Because of the versatility of T. gondii and its complex epidemiology, it is not possible to advise strategies for control or prevention of disease that are effective worldwide or are effective for all ethnic groups in one location. In recent case-control studies on pregnant women in six European countries, travel outside Europe was identified as a risk factor for acquiring a primary infection with T. gondii [140,142]. This finding points to the fact that people change their habits when entering different environments, and thus become at risk from sources of infection, if only temporarily, that are not important epidemiologically in their home situation. In addition, changes in the habits of consumers may have an impact on potential sources of infection with T. gondii. For example, very recently meat from kangaroos and other marsupials, which are highly susceptible to T. gondii, has become available to consumers outside Australia, for example in Europe. Because this meat is very lean it is usually served undercooked in restaurants, and thus has the potential of a new source of infection for European consumers. Examples such as these highlight the fact that the epidemiology of T. gondii infections in human populations may change when individuals change their eating habits or develop preferences for new food types.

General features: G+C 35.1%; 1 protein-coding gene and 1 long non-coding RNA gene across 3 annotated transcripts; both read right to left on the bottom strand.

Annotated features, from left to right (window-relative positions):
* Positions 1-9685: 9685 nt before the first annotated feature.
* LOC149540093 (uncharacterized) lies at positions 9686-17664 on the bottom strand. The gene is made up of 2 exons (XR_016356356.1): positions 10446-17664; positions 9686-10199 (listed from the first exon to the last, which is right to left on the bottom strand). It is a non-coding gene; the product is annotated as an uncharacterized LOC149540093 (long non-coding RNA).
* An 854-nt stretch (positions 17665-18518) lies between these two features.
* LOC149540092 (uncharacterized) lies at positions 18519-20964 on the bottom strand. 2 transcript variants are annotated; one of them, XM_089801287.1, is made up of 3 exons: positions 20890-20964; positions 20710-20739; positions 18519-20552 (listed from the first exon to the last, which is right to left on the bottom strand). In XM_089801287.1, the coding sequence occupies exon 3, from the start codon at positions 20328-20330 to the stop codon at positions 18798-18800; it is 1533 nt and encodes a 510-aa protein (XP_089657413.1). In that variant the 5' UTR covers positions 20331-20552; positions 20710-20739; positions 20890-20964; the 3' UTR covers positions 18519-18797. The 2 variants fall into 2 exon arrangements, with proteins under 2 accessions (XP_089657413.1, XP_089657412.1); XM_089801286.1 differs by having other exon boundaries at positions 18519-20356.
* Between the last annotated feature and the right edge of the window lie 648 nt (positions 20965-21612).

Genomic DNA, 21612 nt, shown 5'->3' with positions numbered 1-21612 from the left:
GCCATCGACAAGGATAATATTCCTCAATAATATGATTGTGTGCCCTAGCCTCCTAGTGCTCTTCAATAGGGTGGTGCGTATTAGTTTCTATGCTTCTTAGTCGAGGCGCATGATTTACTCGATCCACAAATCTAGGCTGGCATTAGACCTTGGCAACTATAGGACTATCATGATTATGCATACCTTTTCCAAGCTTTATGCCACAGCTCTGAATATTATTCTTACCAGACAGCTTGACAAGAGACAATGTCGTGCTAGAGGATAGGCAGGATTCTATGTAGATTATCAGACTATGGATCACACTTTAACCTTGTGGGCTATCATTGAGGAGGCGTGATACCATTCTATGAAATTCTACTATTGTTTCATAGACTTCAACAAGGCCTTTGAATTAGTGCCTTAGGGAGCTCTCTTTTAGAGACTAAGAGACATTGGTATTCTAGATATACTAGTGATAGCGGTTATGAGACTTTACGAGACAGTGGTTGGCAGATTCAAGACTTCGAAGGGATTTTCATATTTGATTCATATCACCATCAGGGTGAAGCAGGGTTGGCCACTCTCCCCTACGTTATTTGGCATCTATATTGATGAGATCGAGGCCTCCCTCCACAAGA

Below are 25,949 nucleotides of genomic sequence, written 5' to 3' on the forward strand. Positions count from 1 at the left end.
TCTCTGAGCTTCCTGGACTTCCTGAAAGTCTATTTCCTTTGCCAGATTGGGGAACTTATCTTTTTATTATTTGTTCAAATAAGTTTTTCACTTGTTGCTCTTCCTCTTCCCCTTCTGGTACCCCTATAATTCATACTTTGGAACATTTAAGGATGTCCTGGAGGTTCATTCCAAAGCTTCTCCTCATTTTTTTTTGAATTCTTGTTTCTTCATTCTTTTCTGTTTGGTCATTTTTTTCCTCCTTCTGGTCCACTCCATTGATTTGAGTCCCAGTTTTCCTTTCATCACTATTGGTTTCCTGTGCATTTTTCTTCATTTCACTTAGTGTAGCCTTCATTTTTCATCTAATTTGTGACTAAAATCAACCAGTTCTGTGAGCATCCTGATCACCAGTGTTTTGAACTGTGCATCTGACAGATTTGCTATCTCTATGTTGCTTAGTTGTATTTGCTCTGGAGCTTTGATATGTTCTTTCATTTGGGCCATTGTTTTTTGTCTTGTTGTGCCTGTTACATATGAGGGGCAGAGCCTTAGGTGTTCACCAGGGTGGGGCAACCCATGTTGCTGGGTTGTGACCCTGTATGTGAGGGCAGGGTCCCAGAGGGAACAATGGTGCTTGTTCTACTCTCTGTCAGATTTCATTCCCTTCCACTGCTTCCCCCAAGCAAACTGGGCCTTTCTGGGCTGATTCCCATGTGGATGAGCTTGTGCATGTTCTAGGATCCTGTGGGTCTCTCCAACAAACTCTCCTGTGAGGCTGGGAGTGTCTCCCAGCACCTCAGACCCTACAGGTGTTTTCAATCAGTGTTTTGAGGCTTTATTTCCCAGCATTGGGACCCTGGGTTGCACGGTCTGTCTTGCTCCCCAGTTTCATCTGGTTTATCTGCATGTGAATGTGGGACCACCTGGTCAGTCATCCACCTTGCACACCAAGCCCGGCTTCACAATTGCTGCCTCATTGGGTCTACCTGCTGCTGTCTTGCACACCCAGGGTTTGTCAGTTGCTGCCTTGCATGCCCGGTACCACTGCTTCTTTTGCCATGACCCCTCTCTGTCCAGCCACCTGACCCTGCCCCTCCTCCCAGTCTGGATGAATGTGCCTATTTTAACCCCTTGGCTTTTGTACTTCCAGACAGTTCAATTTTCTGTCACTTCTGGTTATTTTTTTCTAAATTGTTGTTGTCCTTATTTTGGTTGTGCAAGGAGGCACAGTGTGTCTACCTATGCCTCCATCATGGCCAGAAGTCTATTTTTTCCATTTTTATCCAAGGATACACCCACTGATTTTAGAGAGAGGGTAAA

Several recent studies have raised the hypothesis that water-borne transmission of oocysts to humans may have a greater epidemiological importance than has been believed previously. While the risk of acquiring an infection with T. gondii via oocysts that are shed by pet cats into the household of their owners may be significantly reduced by preventive measures, it is currently unknown whether measures for quality control of drinking water are sufficient for preventing its contamination with infectious oocysts of T. gondii from the environment. As a consequence, the Vancouver outbreak of toxoplasmosis in humans (see Section 4.3.3) has now initiated research on the oocyst stage of the parasite, and methods are being developed to facilitate their detection in drinking water . It is desirable that future epidemiological studies on T. gondii should consider the role of oocysts as potential sources of infection for humans and there is a need for methods to monitor these in the environment.
ARH was supported by a scholarship of the Karl-Enigk-Stiftung, and LMW by National Institutes of Health grant AI37488.